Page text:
“After attempting to take off in high winds, takeoff was aborted,” the school said in a released statement, “and, after strong braking, the plane slid off runway. The plane sustained extensive damage but everyone on board was safely evacuated and is safe.
“The team is making alternate travel plans.”
Details beyond the release remained scarce as of Wednesday afternoon, but what’s clear is it was a serious situation for those involved.
No. 3 North Carolina at No. 13 Indiana, Weds. 9:15 p.m.
Easily the biggest game of the event, the streaking Tar Heels will make their way to Bloomington to face-off with an Indiana team that has been knocked back after a perfect start to the season. The Hoosiers not only lost to Fort Wayne on the road last week, but they may have lost James Blackmon Jr., the hero in the win over Kansas, to a knee injury. Tom Crean said the injury isn’t serious, but for a team that lacks weapons in the half court, not having Blackmon against the Tar Heels would be a major blow.
Because North Carolina is playing as well as anyone in college basketball right now. Joel Berry II looks like an all-american, the trio of Kennedy Meeks, Isaiah Hicks and Tony Bradley are averaging 39.0 points and 22.4 boards and the Tar Heels are hitting 39.2 percent from beyond the arc this season. Playing in Bloomington will be by far their biggest test of the season. The Hoosiers are lethal when their threes are going down, and when Assembly Hall is packed to the gills, those threes tend to go down.
Prediction: It sounds like Blackmon has a good chance of playing, so I’ll go with Indiana (+4.5) at home.
Michigan State at No. 5 Duke, Tues. 9:30 p.m.
Michigan State has been playing better of late, but this is still a dreadfully young team missing key players and at the end of a long, long three weeks. they’ve been to Hawai’i, New York and the Bahamas already this season, and they will be heading back out to Durham for this one at some point on Monday.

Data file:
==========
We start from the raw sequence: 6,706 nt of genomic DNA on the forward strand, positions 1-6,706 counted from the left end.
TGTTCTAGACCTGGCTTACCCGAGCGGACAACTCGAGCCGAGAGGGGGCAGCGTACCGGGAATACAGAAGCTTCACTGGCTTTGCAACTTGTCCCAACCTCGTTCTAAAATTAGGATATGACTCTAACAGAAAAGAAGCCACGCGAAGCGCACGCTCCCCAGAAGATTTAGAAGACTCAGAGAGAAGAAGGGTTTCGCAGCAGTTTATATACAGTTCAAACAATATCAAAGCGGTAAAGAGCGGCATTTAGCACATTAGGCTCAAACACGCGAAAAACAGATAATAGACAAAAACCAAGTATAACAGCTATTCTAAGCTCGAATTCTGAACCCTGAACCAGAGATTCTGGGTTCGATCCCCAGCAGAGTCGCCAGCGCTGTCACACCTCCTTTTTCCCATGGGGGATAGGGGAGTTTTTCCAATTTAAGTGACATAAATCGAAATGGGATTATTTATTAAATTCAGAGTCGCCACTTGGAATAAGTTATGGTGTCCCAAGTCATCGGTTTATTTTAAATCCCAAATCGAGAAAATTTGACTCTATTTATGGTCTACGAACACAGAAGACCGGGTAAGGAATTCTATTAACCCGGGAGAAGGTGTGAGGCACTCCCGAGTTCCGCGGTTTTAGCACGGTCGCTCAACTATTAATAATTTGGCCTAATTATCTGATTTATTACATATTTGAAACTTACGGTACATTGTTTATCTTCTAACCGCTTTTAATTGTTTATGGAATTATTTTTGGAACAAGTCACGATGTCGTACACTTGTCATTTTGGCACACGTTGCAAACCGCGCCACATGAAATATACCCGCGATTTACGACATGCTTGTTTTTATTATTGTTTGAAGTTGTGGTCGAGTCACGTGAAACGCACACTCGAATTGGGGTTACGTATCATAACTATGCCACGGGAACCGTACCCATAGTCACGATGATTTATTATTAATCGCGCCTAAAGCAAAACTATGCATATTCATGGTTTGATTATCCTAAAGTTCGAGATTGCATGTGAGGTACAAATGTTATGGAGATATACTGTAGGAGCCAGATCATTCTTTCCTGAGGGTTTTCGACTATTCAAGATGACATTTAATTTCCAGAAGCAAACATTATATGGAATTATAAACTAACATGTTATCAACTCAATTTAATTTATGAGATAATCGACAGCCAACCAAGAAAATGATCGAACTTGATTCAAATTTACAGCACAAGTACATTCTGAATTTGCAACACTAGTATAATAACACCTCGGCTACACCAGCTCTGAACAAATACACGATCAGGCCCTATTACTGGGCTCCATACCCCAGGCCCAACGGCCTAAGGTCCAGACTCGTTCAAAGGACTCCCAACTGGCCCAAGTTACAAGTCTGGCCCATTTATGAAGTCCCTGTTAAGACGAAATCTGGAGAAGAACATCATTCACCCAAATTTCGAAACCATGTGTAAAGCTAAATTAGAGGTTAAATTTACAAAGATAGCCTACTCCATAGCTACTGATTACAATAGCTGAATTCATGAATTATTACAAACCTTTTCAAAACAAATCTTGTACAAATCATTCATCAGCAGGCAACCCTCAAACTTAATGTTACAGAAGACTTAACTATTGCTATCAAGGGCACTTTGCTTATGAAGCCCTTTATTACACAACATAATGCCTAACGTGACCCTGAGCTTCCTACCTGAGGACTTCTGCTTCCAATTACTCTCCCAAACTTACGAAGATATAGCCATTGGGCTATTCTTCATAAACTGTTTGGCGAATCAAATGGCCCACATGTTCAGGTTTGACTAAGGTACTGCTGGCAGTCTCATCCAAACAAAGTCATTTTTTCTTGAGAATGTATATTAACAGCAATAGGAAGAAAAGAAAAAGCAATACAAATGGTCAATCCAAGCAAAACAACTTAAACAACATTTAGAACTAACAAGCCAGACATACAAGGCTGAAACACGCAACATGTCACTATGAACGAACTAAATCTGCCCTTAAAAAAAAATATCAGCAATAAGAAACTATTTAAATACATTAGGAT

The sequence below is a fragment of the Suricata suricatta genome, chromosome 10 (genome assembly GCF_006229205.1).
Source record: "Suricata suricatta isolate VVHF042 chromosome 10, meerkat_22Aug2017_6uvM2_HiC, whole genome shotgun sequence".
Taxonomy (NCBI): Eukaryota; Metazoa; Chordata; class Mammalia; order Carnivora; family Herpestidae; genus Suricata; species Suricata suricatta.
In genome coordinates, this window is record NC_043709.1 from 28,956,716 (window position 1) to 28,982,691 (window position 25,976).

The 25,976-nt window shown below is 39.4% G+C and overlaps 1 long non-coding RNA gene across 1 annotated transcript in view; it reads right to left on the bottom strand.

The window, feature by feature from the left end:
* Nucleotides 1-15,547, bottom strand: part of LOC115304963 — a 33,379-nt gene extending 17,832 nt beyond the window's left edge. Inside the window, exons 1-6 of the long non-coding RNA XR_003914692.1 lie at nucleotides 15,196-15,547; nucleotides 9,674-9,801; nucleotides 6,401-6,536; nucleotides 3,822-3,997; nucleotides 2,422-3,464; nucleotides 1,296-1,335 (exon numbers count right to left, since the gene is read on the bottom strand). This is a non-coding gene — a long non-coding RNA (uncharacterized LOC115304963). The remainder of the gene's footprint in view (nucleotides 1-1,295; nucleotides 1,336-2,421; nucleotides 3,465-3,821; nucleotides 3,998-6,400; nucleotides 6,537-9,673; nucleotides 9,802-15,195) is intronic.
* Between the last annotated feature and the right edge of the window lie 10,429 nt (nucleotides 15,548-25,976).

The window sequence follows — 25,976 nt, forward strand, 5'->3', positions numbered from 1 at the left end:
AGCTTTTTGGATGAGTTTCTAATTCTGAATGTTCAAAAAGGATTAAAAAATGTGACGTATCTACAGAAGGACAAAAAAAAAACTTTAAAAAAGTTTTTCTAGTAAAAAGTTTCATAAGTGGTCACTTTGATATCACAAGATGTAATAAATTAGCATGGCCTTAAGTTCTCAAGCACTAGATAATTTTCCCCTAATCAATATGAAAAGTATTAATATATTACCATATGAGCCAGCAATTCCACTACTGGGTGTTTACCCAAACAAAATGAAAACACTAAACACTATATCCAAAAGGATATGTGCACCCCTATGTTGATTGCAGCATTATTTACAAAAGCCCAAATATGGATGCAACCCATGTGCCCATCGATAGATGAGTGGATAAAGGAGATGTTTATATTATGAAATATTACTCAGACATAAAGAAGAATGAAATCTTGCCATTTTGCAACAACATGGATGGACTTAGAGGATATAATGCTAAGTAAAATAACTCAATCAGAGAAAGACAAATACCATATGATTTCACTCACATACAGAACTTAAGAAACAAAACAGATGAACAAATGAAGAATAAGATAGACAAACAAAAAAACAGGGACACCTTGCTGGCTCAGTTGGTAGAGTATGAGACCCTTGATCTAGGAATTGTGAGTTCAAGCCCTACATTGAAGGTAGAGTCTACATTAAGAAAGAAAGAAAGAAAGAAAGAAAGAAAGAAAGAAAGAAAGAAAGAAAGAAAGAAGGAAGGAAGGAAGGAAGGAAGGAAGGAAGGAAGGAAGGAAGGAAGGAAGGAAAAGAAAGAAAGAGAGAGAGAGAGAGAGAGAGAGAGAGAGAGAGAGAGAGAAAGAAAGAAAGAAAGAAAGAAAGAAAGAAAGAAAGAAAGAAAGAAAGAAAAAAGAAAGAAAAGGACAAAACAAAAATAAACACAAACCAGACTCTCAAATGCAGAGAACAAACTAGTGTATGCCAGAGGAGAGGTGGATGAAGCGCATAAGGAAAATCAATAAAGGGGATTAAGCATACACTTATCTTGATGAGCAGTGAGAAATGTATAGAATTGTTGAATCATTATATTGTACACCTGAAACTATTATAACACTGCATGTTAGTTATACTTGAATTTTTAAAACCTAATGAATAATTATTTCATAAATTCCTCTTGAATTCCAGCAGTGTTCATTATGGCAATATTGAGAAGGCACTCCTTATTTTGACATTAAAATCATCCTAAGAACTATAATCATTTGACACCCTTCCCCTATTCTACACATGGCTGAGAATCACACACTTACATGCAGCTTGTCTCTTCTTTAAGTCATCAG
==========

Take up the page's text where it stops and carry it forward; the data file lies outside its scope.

Miles Bridges is playing much better after the trip to the Battle 4 Atlantis than he did against Kentucky at the Garden and Duke, frankly, does not have anyone that can guard him. That said, I think the Blue Devils will be too much, even with Jayson Tatum, Marques Bolden and Harry Giles III out and Grayson Allen limited.
Prediction: Duke (-11.5) coasts, but keep an eye on the status of Grayson Allen’s toe.
No. 22 Syracuse at No. 17 Wisconsin, Tues. 7:30 p.m.
Two teams trending in the wrong direction. Let’s start with Syracuse, who couldn’t find a way to run offense against South Carolina’s half court pressure. It was not a promising performance from the Orange, who mustered all of 50 points as the issues with their point guard play – Franklin Howard and John Gillon – rose to the surface.
On the other hands, the Badgers are still trying to figure out how they are going to be able to turn Nigel Hayes back into an efficient basketball player. A year after getting criticized for settling for too many threes, Hayes is shooting more three per game at a worse clip than he did last season, just 29.0 percent. Someone’s streak has to snap on Tuesday.
Prediction: I think Syracuse wins so of course I’ll take the Orange (+7.5).
No. 15 Purdue at No. 14 Louisville, Weds. 7:15 p.m.
This is a matchup of two very different teams. The Boilermakers want to pound the ball inside, to take advantage of the fact that they have Isaac Haas and Caleb Swanigan and you don’t. Louisville? They press, they try to force turnovers, they want to speed the game up and take advantage of the talent and athleticism on their perimeter.
There are two keys to this game. 1. Can Louisville’s bigs stay out of foul trouble? The sheer size of Haas and Swanigan got Georgia State into foul trouble and cost them a win in Mackey Arena, and it nearly cost Villanova their win at Purdue. 2. Will Louisville make perimeter shots? Deng Adel and Quentin Snider are shooting under 30 percent from the floor this season. Donovan Mitchell is under 40 percent. That’s not good.